Crash, Correction or Chill looks at economic and real estate trends that offer clues about the depth of housing problems.

Buzz: Mortgages in California have seen a record drop this summer as soaring interest rates have made most loans unaffordable.

Source: My trusted spreadsheet analyzed Mortgage Trends in the Third Quarter by Attom. These statistics, dating back to 2000, are based on lending in 210 metropolitan areas nationwide, including 19 regions in California.

Top line

Californians in 19 metropolitan areas took out 177,566 mortgages from July to September.

This is the second slowest three months of the century. It’s also a staggering 63% drop from a year ago, making it the biggest 12-month drop ever.

Yes, this home loan crater is deeper than anything we witnessed during the housing crash of the mid-2000s.

How did this happen?

The Federal Reserve raised interest rates to fight rising inflation. Over the past 12 months, the average 30-year loan has risen to 6.9% from 3.1%, according to Freddie Mac.

Skyrocketing interest rates have slashed the homehunter’s potential borrowing power by 35% in a year and surpassed the 33% drop from 1980, another era of high inflation when interest rates rose to 16.3% from 10.5%.

So this summer, mortgages for home purchases are down 53% from last year. And homeowners refinanced 82% fewer loans.

Strikingly, owners took out 74% more mortgages. This tactic has become the preferred way to get cash out of your home without missing out on great rates on an older mortgage.

By the way, this is not just a Californian trend. Every U.S. subway tracked by Attom has seen fewer mortgage transactions over the past year.

The nation, excluding the California subway, had 1.8 million mortgages this summer – a 44% drop in 12 months, also the biggest drop ever. There were 30% less purchase loans and 66% less refis, but 45% more mortgages.

Crash, correction or chill?

crash: If you’re making a living off your mortgage, it’s a huge disaster. No loans. No withdrawals.

Mortgage broker Jeff Lazerson, associate of Southern California News Group, recently wrote that it had laid off two-thirds of its staff: “Business has almost come to a standstill for mortgage lenders. And yes, it’s much worse than the mortgage collapse I remember from the Great Recession.”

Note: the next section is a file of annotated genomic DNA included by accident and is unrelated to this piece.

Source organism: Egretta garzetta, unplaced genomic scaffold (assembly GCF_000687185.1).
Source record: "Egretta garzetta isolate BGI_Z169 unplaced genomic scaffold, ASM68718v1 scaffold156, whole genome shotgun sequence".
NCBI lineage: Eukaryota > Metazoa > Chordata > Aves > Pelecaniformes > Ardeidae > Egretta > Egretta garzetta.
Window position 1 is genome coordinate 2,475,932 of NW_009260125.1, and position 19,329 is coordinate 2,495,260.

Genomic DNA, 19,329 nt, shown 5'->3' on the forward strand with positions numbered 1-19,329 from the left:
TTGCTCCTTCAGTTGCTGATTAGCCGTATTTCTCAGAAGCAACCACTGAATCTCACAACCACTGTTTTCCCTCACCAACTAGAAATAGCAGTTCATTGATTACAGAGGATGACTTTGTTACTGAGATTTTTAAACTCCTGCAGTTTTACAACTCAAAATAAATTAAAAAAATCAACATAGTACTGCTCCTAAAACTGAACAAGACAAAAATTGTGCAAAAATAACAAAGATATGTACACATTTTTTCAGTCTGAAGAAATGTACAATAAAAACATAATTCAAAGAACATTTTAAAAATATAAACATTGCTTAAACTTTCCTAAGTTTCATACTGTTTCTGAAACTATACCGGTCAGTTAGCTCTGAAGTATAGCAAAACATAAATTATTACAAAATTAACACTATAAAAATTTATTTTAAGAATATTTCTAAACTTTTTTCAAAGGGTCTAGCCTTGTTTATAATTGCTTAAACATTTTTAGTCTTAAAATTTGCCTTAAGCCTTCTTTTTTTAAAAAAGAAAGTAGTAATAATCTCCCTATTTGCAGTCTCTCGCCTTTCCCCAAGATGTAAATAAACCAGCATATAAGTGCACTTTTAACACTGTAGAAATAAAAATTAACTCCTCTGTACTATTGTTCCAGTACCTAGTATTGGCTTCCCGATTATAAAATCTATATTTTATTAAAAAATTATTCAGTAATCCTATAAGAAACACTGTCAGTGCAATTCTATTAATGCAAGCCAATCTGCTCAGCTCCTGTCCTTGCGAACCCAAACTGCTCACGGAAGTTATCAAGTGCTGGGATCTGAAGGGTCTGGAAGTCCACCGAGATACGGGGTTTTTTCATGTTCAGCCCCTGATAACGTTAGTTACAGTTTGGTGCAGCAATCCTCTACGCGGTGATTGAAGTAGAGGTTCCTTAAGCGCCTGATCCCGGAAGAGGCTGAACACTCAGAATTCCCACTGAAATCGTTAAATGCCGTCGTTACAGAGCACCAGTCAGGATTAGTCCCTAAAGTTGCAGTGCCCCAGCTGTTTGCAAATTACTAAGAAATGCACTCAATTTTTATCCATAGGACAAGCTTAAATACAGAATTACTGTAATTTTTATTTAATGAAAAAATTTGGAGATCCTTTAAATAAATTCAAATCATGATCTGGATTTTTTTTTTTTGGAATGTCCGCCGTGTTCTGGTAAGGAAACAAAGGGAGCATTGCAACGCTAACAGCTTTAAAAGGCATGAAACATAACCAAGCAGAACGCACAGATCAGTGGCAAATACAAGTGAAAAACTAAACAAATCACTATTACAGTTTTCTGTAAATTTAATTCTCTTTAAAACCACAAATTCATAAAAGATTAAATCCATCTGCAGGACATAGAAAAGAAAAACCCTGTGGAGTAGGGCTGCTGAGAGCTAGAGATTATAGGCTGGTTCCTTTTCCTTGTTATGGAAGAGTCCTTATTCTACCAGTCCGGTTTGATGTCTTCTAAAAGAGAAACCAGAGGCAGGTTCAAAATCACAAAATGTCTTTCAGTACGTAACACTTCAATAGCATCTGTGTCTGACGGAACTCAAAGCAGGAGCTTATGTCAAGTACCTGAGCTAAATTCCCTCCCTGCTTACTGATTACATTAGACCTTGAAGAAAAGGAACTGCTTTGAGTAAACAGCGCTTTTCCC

Adjustment: For the broad housing market, this is part of a recovery from a boom fueled by the Fed’s cheap money policy of the early pandemic era. This year’s increase in interest rates is aimed at slowing down the entire economy, as well as the housing market.

Chill: Overall, this dramatically slowed lending is a relatively minor annoyance.

Losing home sales is an economic downside. But remember, with 30-year fixed-rate mortgages, the Fed’s gift to any owner who has refinanced in recent years stays put.

That extra cash from shrunken mortgage payments is still being spent. It’s one piece of an overheated, inflation-filled economy. And the improved cash flow in the household can be a financial cushion in the event of a significant economic downturn.


Lenders have been very conservative about who gets mortgages this cycle. So it’s a reasonable assumption that the surge in home equity loans is being done cautiously. (Fingers crossed!)

But if the rise in home equity loans is driven by the financial strain on borrowers, it is a worrying pattern for the broad economic picture.


As mortgage lending slows down in some of California’s largest housing markets, ranked by the size of the annual fall in lending over the summer…

San José: 8,114 mortgages issued in the third quarter, down 71% (#1 drop among all U.S. cities). This was due to 60% fewer closed purchase loans, 89% fewer refinances, but 46% more home equity loans.

San Francisco: 22,048 mortgage loans, down 67% (No. 5 out of 210) – 56% less purchase loans, 86% less refis, but 35% more equity loans.

Ventura County: 4,212 mortgage loans, down 65% (no. 8) – 54% less purchase loans, 86% less refis, but 85% more equity loans.

San Diego: 16,835 mortgage loans, down 65% (no. 9) – 56% less purchase loans, 84% less refis, but 79% more equity loans.

Los Angeles-Orange County: 51,431 mortgage loans, down 64% (No. 12) – 55% less purchase loans, 83% less refis, but 82% more equity loans.

Sacramento: 15,422 mortgage loans, a decrease of 62% (no. 18) – 49% less purchase loans, 83% less refis, but 94% more equity loans.

Inland Empire: 28,247 mortgage loans, a decrease of 60% (no. 22) – 49% less purchase loans, 78% less refis, but 127% more equity loans.

Jonathan Lansner is a business columnist for the Southern California News Group. He can be contacted at

#Mortgage #California #drops #Mercury #News

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